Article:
¶22 In the present case, Judge Baugh’s statements reflected an improper basis for his decision and cast serious doubt on the appearance of justice. The idea that C.M. could have “control” of the situation is directly at odds with the law, which holds that a youth is incapable of consent and, therefore, lacks any control over the situation whatsoever. That statement also disregards the serious power disparity that exists between an adult teacher and his minor pupil. In addition, there is no basis in the law for the court’s distinction between the victim’s “chronological age” and the court’s perception of her maturity. Judge Baugh’s comments have given rise to several complaints before the Judicial Standards Commission, which has recommended disciplinary action by this Court. Those complaints will be addressed in a separate proceeding. Under these circumstances, we conclude that reassignment to a new judge is necessary to preserve the appearance of fairness and justice in this matter.

After this decision was handed down, all of the other judges in Yellowstone County recused themselves from the resentencing hearing. Stacey Rambold is now scheduled to be resentenced on Friday, September 26, 2014.

We also won our complaint against Baugh. Note that in the last paragraph of the Rambold v Montana appellate decision quoted above, the Montana Supreme Court states, “Judge Baugh’s comments have given rise to several complaints before the Judicial Standards Commission, which has recommended disciplinary action by this Court. Those complaints will be addressed in a separate proceeding.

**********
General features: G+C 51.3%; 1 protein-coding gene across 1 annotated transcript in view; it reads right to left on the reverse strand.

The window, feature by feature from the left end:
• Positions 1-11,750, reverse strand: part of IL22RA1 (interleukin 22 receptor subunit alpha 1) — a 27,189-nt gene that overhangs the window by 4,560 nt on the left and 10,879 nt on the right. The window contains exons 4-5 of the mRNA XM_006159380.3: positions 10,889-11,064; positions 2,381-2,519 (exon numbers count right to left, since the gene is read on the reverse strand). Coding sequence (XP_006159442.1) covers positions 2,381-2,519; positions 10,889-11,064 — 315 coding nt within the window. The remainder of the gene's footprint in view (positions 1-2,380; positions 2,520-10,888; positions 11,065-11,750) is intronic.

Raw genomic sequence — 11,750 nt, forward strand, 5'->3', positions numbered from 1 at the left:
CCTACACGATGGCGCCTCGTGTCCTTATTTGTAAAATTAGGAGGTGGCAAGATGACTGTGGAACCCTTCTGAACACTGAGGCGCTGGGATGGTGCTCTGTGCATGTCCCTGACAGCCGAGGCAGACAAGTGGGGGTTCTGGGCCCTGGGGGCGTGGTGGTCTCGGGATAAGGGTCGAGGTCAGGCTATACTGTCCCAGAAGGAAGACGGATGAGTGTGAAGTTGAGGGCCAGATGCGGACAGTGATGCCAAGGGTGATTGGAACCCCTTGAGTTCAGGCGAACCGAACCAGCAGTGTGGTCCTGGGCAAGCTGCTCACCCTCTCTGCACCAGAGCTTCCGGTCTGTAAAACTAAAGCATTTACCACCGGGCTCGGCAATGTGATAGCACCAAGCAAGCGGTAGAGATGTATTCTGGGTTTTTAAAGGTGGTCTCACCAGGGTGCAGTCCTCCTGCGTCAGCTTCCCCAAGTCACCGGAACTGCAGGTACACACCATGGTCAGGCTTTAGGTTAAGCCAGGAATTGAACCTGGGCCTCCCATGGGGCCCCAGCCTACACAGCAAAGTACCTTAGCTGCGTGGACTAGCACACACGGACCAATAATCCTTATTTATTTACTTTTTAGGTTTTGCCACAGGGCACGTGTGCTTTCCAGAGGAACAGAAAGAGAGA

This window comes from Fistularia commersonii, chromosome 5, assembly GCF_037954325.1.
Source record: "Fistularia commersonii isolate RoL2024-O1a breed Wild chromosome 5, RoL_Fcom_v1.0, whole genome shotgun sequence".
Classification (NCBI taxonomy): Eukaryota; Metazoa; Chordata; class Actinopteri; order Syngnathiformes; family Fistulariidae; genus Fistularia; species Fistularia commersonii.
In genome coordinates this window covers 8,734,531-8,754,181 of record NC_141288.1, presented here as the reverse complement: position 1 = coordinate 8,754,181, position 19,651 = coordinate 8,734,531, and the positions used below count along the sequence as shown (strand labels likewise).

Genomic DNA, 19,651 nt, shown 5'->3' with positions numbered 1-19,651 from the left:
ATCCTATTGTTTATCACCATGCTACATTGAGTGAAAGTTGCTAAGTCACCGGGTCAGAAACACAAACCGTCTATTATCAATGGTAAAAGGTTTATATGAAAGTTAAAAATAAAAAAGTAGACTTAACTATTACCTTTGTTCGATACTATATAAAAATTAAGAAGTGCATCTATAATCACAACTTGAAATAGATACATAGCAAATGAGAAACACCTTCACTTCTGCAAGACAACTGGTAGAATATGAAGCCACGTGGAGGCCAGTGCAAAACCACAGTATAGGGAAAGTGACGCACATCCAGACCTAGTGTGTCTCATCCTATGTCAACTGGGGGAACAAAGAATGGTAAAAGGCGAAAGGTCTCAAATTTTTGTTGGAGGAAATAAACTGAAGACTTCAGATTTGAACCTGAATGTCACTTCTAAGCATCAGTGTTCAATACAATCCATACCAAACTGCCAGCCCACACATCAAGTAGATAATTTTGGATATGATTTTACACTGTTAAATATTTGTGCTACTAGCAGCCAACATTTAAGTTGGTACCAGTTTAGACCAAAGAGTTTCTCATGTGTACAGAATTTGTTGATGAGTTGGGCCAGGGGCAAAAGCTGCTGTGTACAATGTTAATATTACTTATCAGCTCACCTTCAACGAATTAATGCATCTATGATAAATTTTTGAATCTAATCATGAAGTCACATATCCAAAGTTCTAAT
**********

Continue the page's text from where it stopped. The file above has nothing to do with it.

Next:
That “separate proceeding” occurred on July 22, 2014 in the Montana Supreme Court. That day, representatives of Montana NOW and Pennsylvania NOW were present to observe the public censure of G. Todd Baugh. Our statement of public censure was sent to Baugh, given to the press and is available on this website. In part, here’s what we said:

Mr. Baugh, your victim-blaming, rape-trivializing, rapist-protecting comments and actions come less than a year after the United States Department of Justice was called in to address civil rights violations and rape victim-blaming by the University of Montana, Missoula County and Missoula City authorities over many years.

You used three different rape myths to justify your actions. By doing so, you used a form of gender bias that destroyed the integrity of the judicial process and contravened Montana law. Rape myths are forms of gender bias that have no place in a justice system that strives to provide an impartial forum for all participants.  As the Honorable Justice Sandra Day O’Connor said in 1994, “When people perceive gender bias in a legal system, whether they suffer from it or not, they lose respect for that system, as well as for the law.”

What did you do? You blamed the victim for the rape. You invoked the belief that this wasn’t “real” rape because it did not involve physical violence. And you invoked the myth of girl provocateur, also known as the Lolita Effect, to deny the power and control a teacher has over his student.